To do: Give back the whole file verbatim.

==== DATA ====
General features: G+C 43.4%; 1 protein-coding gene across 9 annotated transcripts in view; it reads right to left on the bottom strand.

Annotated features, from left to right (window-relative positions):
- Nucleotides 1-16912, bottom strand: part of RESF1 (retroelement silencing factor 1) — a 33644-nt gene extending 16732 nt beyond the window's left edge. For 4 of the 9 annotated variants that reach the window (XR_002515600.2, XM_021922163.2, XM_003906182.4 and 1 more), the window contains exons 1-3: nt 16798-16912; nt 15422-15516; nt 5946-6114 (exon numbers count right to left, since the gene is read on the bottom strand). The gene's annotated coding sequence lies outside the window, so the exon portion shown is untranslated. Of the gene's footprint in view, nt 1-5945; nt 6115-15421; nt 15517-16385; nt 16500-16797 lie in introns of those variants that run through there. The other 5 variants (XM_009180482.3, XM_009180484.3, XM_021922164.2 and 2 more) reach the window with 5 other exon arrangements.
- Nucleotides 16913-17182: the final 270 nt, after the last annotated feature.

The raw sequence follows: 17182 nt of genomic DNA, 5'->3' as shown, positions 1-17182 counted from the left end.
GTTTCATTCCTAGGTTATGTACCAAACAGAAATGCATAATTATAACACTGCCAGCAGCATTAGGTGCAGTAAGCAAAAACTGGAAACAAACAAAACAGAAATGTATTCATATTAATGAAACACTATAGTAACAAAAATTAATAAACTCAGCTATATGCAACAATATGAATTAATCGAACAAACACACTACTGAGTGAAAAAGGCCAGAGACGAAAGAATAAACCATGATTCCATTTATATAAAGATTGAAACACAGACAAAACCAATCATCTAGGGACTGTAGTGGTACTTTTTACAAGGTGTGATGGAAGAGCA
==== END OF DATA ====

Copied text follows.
General features: G+C 43.4%; 1 protein-coding gene across 9 annotated transcripts in view; it reads right to left on the bottom strand.

Annotated features, from left to right (window-relative positions):
- Nucleotides 1-16912, bottom strand: part of RESF1 (retroelement silencing factor 1) — a 33644-nt gene extending 16732 nt beyond the window's left edge. For 4 of the 9 annotated variants that reach the window (XR_002515600.2, XM_021922163.2, XM_003906182.4 and 1 more), the window contains exons 1-3: nt 16798-16912; nt 15422-15516; nt 5946-6114 (exon numbers count right to left, since the gene is read on the bottom strand). The gene's annotated coding sequence lies outside the window, so the exon portion shown is untranslated. Of the gene's footprint in view, nt 1-5945; nt 6115-15421; nt 15517-16385; nt 16500-16797 lie in introns of those variants that run through there. The other 5 variants (XM_009180482.3, XM_009180484.3, XM_021922164.2 and 2 more) reach the window with 5 other exon arrangements.
- Nucleotides 16913-17182: the final 270 nt, after the last annotated feature.

The raw sequence follows: 17182 nt of genomic DNA, 5'->3' as shown, positions 1-17182 counted from the left end.
GTTTCATTCCTAGGTTATGTACCAAACAGAAATGCATAATTATAACACTGCCAGCAGCATTAGGTGCAGTAAGCAAAAACTGGAAACAAACAAAACAGAAATGTATTCATATTAATGAAACACTATAGTAACAAAAATTAATAAACTCAGCTATATGCAACAATATGAATTAATCGAACAAACACACTACTGAGTGAAAAAGGCCAGAGACGAAAGAATAAACCATGATTCCATTTATATAAAGATTGAAACACAGACAAAACCAATCATCTAGGGACTGTAGTGGTACTTTTTACAAGGTGTGATGGAAGAGCA